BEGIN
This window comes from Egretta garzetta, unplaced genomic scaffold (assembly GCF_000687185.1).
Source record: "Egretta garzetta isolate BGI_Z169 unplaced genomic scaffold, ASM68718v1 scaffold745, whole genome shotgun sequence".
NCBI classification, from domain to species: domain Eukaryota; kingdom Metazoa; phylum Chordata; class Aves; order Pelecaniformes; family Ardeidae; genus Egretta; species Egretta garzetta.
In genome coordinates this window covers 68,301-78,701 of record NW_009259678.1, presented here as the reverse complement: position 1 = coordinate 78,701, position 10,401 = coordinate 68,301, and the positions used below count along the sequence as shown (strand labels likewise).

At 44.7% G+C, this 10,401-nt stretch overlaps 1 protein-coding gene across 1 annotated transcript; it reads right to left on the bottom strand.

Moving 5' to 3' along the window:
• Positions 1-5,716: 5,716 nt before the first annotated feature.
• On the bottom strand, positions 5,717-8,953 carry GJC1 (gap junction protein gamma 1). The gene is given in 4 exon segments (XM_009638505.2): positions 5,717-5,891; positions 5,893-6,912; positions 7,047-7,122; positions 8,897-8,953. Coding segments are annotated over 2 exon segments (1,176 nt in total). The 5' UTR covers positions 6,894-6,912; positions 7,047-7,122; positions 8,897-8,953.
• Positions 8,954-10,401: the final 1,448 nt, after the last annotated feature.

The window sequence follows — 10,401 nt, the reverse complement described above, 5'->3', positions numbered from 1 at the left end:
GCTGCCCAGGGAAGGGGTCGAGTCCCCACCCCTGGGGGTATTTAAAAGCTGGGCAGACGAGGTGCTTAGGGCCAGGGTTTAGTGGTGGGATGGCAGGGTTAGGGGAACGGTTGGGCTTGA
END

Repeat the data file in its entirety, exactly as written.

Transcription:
This window comes from Egretta garzetta, unplaced genomic scaffold (assembly GCF_000687185.1).
Source record: "Egretta garzetta isolate BGI_Z169 unplaced genomic scaffold, ASM68718v1 scaffold745, whole genome shotgun sequence".
NCBI classification, from domain to species: domain Eukaryota; kingdom Metazoa; phylum Chordata; class Aves; order Pelecaniformes; family Ardeidae; genus Egretta; species Egretta garzetta.
In genome coordinates this window covers 68,301-78,701 of record NW_009259678.1, presented here as the reverse complement: position 1 = coordinate 78,701, position 10,401 = coordinate 68,301, and the positions used below count along the sequence as shown (strand labels likewise).

At 44.7% G+C, this 10,401-nt stretch overlaps 1 protein-coding gene across 1 annotated transcript; it reads right to left on the bottom strand.

Moving 5' to 3' along the window:
• Positions 1-5,716: 5,716 nt before the first annotated feature.
• On the bottom strand, positions 5,717-8,953 carry GJC1 (gap junction protein gamma 1). The gene is given in 4 exon segments (XM_009638505.2): positions 5,717-5,891; positions 5,893-6,912; positions 7,047-7,122; positions 8,897-8,953. Coding segments are annotated over 2 exon segments (1,176 nt in total). The 5' UTR covers positions 6,894-6,912; positions 7,047-7,122; positions 8,897-8,953.
• Positions 8,954-10,401: the final 1,448 nt, after the last annotated feature.

The window sequence follows — 10,401 nt, the reverse complement described above, 5'->3', positions numbered from 1 at the left end:
GCTGCCCAGGGAAGGGGTCGAGTCCCCACCCCTGGGGGTATTTAAAAGCTGGGCAGACGAGGTGCTTAGGGCCAGGGTTTAGTGGTGGGATGGCAGGGTTAGGGGAACGGTTGGGCTTGA